We're sorry but due to licensing restrictions this clip cannot be viewed outside New Zealand.But, most of NZ On Screen's content can be viewed from anywhere: browse and enjoy!
We're sorry, but something went wrong
Please try reloading the page
We're sorry, but your browser is unable to play this video content.
Please upgrade your browser, or install the flash plugin.
We're sorry, but this video is currently unavailable on mobile.
Television – 1975 Documentary
Television – 1975 Documentary
Part one of three from this full length programme.
Part two of three from this full length programme.
Part three of three from this full length programme.
Embodied in heroes from Pearse to PJ, Kiwi ingenuity is a...
Peter Jackson and Costa Botes capture Pearse's famous...
Another dreamer with a lust for lift off
Tim Balme plays an inventor who yearns to fly
Artist Michael Smither attempts to fly
Features nature's great flyers: royal albatross
A fictional attempt at powered flight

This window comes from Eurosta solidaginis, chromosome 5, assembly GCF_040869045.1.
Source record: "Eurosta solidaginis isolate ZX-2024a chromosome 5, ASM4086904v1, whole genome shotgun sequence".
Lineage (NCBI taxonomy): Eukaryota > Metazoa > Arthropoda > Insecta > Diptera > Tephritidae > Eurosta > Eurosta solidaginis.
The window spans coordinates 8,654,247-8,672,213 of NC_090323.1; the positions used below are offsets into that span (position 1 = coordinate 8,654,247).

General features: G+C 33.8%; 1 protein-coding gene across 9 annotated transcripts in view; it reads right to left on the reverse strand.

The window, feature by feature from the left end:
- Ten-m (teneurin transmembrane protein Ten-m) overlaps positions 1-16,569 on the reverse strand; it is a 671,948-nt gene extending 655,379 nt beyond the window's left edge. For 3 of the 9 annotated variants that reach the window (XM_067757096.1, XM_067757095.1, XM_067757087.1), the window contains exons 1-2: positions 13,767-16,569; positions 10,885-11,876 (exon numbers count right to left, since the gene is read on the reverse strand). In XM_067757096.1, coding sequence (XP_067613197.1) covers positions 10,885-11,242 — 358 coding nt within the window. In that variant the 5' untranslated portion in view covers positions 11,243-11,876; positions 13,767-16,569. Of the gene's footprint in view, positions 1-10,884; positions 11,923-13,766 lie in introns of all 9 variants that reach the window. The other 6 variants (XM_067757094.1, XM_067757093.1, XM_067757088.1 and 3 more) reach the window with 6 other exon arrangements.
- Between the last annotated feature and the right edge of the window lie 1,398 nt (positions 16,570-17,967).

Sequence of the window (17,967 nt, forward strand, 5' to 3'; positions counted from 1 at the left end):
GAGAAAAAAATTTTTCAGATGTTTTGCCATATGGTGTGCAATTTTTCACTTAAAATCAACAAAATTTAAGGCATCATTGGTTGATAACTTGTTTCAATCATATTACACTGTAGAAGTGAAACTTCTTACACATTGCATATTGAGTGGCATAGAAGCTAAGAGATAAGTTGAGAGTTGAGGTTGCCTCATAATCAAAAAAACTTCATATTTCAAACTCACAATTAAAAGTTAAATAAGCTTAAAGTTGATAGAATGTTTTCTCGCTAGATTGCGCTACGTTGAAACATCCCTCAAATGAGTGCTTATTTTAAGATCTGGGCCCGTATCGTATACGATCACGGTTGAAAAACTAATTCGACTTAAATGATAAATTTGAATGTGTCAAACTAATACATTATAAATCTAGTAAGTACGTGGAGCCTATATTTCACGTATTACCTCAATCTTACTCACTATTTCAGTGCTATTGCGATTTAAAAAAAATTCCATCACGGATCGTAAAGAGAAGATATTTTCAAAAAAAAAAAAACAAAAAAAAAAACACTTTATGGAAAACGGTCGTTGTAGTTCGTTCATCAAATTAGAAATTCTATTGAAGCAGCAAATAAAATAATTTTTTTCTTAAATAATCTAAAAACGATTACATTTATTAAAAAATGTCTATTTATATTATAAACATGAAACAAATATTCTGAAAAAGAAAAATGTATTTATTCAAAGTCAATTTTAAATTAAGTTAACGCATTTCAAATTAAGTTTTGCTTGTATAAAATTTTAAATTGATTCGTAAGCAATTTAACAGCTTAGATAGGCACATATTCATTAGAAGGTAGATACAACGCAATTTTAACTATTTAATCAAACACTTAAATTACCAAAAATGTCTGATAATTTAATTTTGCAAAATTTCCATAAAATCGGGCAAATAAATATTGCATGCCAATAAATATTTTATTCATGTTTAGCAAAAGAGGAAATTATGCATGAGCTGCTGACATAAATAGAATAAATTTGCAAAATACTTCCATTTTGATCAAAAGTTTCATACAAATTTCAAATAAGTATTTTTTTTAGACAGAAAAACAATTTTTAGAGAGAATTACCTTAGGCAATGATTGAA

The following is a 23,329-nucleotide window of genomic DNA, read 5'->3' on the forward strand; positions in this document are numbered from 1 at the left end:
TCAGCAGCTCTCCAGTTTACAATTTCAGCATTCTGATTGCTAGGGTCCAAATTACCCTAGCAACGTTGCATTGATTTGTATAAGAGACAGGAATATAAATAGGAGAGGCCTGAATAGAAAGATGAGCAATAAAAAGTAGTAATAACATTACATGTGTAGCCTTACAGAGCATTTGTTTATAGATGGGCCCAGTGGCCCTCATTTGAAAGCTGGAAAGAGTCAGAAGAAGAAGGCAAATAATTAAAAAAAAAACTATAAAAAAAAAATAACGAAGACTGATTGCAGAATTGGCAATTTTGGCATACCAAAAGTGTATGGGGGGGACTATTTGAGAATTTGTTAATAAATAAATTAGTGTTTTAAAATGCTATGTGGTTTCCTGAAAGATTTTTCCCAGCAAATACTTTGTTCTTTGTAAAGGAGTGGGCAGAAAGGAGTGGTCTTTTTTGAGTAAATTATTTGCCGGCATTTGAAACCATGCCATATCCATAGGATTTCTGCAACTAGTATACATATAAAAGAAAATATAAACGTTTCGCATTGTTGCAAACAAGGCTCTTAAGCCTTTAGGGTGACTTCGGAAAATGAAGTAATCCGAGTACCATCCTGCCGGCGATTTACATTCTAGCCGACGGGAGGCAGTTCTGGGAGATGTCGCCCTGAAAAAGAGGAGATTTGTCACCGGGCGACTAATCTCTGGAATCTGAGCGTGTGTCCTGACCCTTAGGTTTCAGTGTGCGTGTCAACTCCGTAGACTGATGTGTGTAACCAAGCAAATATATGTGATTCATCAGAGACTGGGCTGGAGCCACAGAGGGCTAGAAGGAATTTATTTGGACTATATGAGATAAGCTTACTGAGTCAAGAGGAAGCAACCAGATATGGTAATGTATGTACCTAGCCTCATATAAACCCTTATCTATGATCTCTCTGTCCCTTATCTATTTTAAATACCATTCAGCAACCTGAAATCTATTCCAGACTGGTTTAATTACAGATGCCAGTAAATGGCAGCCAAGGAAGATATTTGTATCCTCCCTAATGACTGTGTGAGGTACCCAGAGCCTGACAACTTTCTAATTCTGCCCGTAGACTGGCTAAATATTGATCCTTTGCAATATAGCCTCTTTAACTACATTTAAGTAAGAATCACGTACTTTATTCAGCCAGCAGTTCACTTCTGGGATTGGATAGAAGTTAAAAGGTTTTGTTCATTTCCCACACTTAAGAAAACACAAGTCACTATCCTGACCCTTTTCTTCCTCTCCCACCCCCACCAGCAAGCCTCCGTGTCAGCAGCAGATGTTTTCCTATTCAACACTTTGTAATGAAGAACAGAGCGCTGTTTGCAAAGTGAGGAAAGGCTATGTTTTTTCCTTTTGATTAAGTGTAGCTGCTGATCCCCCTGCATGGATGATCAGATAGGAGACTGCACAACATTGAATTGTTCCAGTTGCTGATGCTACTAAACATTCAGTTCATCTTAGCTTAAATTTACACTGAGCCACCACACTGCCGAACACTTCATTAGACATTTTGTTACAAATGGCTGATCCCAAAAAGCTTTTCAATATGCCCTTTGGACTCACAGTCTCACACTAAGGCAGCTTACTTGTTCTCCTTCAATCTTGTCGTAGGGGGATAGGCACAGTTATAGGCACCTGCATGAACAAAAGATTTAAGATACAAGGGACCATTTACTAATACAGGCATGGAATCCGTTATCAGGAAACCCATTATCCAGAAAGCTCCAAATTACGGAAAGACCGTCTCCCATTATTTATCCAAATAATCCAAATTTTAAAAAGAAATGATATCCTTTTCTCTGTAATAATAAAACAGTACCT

More kiwi ingenuity
Pearse features in this aviation history series
Sanderson reads The Magpies
Features a TEAL flying boat
More of actor Martyn Sanderson
More on New Zealand aviation
Research and eye-witness accounts have elicited the fact that Pearse most likely 'flew' before the Wrights. Additionally he built and designed everything himself, whereas the Wrights had the services of experienced bicycle mechanics to help them.
23 Oct 2010 - 11.37pm
Well Pearse himself said that he did not fly and looking at the contraption depicted in this video, it is not surprising. Recent replicas, paying no heed to the principles of aerodynamics, would have been completely unstable.The Wrights not only designed and built their 'flyer', but consulted widely with other researchers and applied the fruits of that research to their own machine. They built a wind tunnel, established not only the best form of aerofoil, by repeated tests but realised that an efficient propeller must itself be based upon an aerofoil. Their successful 1903 flight at Kittyhawk followed years of thought and experiment, they left nothing to chance. The Wright's claim to the first powered flight srands.
7 Mar 2013 - 11.59am